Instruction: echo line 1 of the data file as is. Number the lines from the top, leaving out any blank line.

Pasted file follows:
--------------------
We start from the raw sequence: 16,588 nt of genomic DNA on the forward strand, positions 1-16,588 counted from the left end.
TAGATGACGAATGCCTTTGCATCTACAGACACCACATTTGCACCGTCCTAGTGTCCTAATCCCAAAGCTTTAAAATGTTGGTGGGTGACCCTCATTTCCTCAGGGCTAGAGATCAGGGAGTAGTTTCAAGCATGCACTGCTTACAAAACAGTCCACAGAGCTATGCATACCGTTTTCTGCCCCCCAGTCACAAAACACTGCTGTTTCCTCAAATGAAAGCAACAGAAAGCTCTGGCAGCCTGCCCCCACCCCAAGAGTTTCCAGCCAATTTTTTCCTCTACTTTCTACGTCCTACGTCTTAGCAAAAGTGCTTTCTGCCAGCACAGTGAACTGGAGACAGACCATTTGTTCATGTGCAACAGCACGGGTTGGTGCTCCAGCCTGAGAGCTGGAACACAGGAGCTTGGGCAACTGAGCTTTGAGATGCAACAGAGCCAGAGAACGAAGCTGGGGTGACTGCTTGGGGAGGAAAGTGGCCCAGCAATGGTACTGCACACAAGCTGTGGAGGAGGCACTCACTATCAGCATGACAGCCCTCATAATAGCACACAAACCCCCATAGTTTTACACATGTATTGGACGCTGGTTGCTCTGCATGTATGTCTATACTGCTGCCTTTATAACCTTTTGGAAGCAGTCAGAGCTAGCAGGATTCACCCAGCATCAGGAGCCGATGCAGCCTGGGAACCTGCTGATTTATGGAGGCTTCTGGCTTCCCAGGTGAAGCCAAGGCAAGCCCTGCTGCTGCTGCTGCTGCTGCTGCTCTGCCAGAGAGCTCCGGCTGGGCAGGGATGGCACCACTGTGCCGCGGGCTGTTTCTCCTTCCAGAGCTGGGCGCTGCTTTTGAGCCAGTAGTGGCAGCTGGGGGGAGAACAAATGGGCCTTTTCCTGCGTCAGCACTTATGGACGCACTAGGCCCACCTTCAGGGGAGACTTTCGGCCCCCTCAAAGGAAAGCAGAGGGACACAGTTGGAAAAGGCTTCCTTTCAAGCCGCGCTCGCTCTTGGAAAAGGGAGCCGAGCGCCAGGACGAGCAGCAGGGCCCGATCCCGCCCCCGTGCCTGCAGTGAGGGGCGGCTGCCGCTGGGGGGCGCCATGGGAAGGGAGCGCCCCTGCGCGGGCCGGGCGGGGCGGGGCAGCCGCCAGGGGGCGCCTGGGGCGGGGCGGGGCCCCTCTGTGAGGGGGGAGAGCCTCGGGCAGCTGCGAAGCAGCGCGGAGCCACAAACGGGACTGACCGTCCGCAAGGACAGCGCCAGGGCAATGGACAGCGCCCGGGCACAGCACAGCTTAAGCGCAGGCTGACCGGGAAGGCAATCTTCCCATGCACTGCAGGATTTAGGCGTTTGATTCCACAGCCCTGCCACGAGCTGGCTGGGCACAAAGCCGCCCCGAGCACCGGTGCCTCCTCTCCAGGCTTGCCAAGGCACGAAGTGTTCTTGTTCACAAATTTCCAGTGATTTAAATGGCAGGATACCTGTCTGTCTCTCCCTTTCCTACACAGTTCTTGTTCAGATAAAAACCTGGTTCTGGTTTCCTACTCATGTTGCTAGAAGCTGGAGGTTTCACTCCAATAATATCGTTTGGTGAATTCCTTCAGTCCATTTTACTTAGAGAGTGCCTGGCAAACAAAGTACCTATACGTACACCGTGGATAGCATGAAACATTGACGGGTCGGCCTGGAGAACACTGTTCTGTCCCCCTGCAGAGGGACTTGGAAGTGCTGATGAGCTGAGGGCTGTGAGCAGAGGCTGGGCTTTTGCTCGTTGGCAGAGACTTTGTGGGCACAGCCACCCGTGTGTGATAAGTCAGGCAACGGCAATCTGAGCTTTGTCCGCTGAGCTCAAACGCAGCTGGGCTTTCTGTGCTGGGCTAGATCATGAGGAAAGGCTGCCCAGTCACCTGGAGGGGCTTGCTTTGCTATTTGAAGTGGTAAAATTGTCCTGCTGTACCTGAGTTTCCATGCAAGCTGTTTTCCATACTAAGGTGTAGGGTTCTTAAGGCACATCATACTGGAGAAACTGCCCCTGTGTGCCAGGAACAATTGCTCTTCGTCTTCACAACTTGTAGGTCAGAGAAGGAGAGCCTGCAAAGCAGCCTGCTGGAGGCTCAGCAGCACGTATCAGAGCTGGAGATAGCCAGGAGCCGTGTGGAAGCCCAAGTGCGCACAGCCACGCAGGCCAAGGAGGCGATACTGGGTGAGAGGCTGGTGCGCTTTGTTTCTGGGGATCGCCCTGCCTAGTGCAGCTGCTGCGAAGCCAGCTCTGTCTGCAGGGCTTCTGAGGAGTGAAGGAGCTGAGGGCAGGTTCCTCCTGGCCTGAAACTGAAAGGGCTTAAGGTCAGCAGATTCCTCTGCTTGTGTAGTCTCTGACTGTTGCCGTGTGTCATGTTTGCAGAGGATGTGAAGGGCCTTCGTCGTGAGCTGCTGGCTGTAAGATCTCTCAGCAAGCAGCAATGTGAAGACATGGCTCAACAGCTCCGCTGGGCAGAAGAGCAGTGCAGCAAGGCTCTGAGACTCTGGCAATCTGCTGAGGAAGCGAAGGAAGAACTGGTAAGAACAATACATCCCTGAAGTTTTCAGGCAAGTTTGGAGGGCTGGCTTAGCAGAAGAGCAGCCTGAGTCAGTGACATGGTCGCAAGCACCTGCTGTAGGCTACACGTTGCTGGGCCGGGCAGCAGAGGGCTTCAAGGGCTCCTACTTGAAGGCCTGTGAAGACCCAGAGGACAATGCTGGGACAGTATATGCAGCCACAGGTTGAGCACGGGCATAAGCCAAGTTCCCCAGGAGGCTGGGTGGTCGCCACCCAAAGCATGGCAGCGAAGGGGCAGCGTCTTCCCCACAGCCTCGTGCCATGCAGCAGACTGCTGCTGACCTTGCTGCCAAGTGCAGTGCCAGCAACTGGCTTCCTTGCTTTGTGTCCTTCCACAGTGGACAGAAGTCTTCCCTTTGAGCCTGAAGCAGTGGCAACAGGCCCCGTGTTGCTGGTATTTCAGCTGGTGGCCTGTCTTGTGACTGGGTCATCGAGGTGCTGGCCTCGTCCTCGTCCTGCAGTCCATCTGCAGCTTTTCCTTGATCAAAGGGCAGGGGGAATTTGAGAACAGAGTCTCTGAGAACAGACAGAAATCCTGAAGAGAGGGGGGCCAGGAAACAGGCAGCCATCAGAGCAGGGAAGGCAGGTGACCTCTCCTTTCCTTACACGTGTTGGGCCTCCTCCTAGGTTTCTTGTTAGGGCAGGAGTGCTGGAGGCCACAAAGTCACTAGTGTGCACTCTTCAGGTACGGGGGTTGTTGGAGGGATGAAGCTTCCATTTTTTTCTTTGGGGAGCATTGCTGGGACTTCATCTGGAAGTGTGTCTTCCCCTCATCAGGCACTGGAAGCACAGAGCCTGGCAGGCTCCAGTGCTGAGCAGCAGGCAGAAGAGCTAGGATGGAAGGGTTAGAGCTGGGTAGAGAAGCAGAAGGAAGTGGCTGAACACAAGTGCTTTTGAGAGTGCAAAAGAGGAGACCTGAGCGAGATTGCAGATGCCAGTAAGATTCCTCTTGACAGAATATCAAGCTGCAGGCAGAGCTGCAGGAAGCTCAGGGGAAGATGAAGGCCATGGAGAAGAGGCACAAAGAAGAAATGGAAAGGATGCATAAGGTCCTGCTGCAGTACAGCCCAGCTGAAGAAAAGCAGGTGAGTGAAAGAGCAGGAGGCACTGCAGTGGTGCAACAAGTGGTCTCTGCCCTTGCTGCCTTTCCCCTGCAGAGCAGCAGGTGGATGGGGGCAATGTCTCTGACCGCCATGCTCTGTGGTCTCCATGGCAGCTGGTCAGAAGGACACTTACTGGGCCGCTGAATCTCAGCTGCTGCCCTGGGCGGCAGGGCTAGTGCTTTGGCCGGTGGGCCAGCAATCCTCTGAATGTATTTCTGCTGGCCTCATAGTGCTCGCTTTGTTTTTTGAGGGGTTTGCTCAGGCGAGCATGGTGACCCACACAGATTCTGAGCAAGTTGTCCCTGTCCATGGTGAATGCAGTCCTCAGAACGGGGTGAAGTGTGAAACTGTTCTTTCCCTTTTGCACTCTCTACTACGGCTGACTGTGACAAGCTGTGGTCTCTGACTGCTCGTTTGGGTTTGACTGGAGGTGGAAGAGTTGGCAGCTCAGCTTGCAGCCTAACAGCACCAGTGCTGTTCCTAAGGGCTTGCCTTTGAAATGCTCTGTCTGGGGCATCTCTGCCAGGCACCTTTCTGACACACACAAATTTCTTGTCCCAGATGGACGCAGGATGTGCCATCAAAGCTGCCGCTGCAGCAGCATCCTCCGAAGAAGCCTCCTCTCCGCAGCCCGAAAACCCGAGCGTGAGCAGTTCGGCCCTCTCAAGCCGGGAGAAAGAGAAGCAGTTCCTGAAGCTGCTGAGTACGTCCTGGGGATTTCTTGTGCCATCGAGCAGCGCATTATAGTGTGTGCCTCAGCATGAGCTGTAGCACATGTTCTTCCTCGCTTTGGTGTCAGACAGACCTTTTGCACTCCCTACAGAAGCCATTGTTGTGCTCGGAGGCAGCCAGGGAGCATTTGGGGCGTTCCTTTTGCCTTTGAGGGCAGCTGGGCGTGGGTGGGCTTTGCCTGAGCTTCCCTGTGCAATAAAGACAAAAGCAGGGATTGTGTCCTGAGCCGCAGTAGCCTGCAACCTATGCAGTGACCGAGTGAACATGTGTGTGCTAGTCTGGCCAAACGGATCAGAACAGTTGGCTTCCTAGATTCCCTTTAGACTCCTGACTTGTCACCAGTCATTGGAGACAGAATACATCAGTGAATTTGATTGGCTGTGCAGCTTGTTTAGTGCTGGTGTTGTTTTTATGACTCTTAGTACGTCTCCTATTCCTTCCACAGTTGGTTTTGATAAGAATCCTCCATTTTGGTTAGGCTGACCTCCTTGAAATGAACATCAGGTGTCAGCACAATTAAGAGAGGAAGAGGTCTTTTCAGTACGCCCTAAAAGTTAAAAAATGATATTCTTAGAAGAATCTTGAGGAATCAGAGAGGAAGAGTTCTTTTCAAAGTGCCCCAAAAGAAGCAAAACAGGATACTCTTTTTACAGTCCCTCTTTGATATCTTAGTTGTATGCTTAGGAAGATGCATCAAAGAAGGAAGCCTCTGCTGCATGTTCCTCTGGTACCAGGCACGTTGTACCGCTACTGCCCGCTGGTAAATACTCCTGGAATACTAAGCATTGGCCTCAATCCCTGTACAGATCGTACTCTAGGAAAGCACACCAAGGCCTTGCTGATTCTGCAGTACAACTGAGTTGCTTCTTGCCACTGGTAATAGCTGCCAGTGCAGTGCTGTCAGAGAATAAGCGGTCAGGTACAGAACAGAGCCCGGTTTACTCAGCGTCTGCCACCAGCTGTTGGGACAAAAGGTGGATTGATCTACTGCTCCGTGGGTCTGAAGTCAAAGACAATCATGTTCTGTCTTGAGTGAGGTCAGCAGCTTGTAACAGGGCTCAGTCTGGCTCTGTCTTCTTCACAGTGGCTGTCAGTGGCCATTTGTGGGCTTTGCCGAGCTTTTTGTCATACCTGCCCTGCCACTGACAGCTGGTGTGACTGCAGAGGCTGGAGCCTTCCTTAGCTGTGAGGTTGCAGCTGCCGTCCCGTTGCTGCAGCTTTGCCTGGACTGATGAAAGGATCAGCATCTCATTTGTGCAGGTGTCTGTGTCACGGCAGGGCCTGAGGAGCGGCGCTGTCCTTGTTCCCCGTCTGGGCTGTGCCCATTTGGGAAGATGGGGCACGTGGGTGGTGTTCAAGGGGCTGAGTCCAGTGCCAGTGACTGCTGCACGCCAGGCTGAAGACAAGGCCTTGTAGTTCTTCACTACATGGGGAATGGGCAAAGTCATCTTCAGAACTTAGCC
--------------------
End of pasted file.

We start from the raw sequence: 16,588 nt of genomic DNA on the forward strand, positions 1-16,588 counted from the left end.